Currently, three CO2 satellite sensors are in orbit, JAXA’s GOSAT, NASA’s OCO-2 and the Chinese TanSat mission, which gives us an unique opportunity to intercompare observations from multiple space-based CO2 datasets over China and to use them jointly to assess model calculations.

Oral presentation

Overview of Activities Related to Remote Sensing of Greenhouse Gases at the Finnish Meteorological Institue and Plans for TanSat validation

Johanna Tamminen1, Janne Hakkarainen1, Rigel Kivi1, Hannakaisa Lindqvist1, Iolanda Ialongo1, Ella Kivimäki1, Erkki Kyrlölä1, Liu Yi2, Hartmut Boesch3

1Finnish Meteorological Institute, Helsinki/Sodankylä Finland; 2Institute of Atmospheric Physics, Chinse Academy of Sciences, Beijing, China; 3University of Leicester, Leicester, United Kingdom

Due to the anthropogenic greenhouse gas emissions our climate is changing. Climate forecasts are needed so that we can prepare, mitigate and adapt to the changing climate. The high northern latitudes are especially sensitive to climate change. The quantification and monitoring of the carbon cycle processes are crucial for the understanding of climate system feedbacks. Recently launched satellite instruments mesuring greenhouse gases provide important information related to the carbon cycle processes that can jointly be analysed with ground based observations and compared/combined with modeling. In this presentation we discuss recent recearch activities that have taken place at the the Finnish Meteorological Instiute related to satellite observation of greenhouse gases. Moreover, we present our plans to participate in the validation of Chinese TanSat satellite’s carbon dioxide observations using ground based instruments at Sodankylä as well as our plans on using the TanSat data for studying spatial and teporal variability of carbon dioxide and emisison regions.

Oral presentation

The Atmospheric Carbon Dioxide measurment over China from space

Dongxu Yang1, Yi Liu1, Zhaonan Cai1, Jing Wang1, Xi Chen1, Xiangjun Tian1, Hartmut Boesch2, Robert Parker2, Jasdeep Anand2, Peter Somkuti2, Liang Feng3, Paul Palmer3

1Institute of Atmospheric Physics, Chinese Academy of Sciences, China, People's Republic of; 2Earth Observations Science Group, University of Leicester, Leicester, UK; 3School of GeoSciences, University of Edinburgh, Edinburgh, UK

Atmospheric Carbon dioxide (CO2)is one of the major anthropogenic greenhouse gas that remains significant uncertainties in global carbon cycle and climate change studies. Hyper spectral near infrared and shortwave infrared (NIR/SWIR) measurement from space could provide global column-average CO2 dry-air mixing ratio (XCO2) in advanced accuracy and precisions to reduce the uncertain of climate prediction. After the Greenhouse gas monitoing satellite including GOSAT and OCO–2 from USA-NASA and Japan-JAXA, China’s carbon dioxide observation satellite (TanSat) has been successful launched in 2016. TanSat is a carbon dioxide observation satellite funded and supported by the Ministry of Science and Technology of the People’s Republic of China and the Chinese Academy of Sciences. The TanSat retreival algorithm has been developed to approeach the XCO2 in a highly accuracy and precision reqiurment. The TanSat algortihm has been applied on GOSAT (ATANGO) and OCO-2 measumrent and well optimaized before it applied in TanSat operational data processing. The retrieval algorithm and its perfomance over China has been studied. The ATANGO data product has been used in carbon flux inversion in China.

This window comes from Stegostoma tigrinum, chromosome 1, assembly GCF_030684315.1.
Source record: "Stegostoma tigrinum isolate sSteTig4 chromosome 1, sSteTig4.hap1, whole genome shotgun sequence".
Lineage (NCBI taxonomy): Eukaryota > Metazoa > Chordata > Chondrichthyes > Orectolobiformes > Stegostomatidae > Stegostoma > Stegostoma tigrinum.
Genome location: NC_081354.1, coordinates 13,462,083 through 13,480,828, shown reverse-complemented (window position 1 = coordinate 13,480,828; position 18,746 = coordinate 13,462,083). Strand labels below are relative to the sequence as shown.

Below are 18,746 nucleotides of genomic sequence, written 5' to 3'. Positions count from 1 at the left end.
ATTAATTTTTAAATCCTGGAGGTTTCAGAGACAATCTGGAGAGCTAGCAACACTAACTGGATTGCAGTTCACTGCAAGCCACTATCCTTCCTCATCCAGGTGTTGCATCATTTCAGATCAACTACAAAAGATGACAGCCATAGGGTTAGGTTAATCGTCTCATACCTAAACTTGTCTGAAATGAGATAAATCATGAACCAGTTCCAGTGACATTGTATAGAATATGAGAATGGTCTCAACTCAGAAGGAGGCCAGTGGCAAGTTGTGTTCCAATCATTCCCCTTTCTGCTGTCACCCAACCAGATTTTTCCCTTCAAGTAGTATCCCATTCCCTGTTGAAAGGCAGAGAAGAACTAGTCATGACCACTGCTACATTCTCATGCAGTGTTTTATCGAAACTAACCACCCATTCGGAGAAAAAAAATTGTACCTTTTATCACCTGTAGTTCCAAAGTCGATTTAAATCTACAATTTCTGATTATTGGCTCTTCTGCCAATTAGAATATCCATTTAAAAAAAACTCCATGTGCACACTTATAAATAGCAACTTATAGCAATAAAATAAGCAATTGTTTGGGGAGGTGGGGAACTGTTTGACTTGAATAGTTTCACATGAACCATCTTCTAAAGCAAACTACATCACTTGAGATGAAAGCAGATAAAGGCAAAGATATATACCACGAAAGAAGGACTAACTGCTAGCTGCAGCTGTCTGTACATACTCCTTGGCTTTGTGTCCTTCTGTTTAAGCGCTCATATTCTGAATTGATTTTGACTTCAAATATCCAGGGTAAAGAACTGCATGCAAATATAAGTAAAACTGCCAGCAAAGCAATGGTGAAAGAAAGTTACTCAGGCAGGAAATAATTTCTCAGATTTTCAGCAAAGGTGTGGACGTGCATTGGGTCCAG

Direct observation of anthropogenic CO2 signatures from OCO-2

Janne Hakkarainen, Iolanda Ialongo, Johanna Tamminen

Finnish Meteorological Institute, Finland

Anthropogenic CO2 emissions from fossil fuel combustion have large impacts on climate. In order to monitor the increasing CO2 concentrations in the atmosphere, accurate spaceborne observations—as available from the Orbiting Carbon Observatory-2 (OCO-2)—are needed. This work provides the first direct observation of anthropogenic CO2 from OCO-2 over the main pollution regions: eastern USA, central Europe, and East Asia. This is achieved by deseasonalizing and detrending OCO-2 CO2 observations to derive CO2 anomalies. Several small isolated emission areas (such as large cities) are detectable from the anomaly maps. The spatial distribution of the CO2 anomaly matches the features observed in the maps of the Ozone Monitoring Instrument NO2 tropospheric columns, used as an indicator of atmospheric pollution. The results of a cluster analysis confirm the spatial correlation between CO2 and NO2 data over areas with different amounts of pollution. We found positive correlation between CO2 anomalies and emission inventories. The results demonstrate the power of spaceborne data for monitoring anthropogenic CO2 emissions.


Chinese CO2 Fluxes Inferred From OCO-2 and GOSAT and From In-situ Data During the 2015 El Niño Event

Jing Wang1,2, Liang Feng2, Paul Palmer2, Yi Liu1, Zhaonan Cai1, Dongxu Yang1, Xi Chen1, Hartmut Boesch3, Parker Robert3, Anand Jasdeep3, Somkuti Peter3

1Key Laboratory of Middle Atmosphere and Global Environment Observation,Institute of Atmospheric Physics, Chinese Academy of Sciences, Beijing,China; 2National Centre for Earth Observation, School of GeoSciences, University of Edinburgh, Edinburgh,UK; 3National Centre for Earth Observation, Department of Physics and Astronomy,University of Leicester, Leicester, UK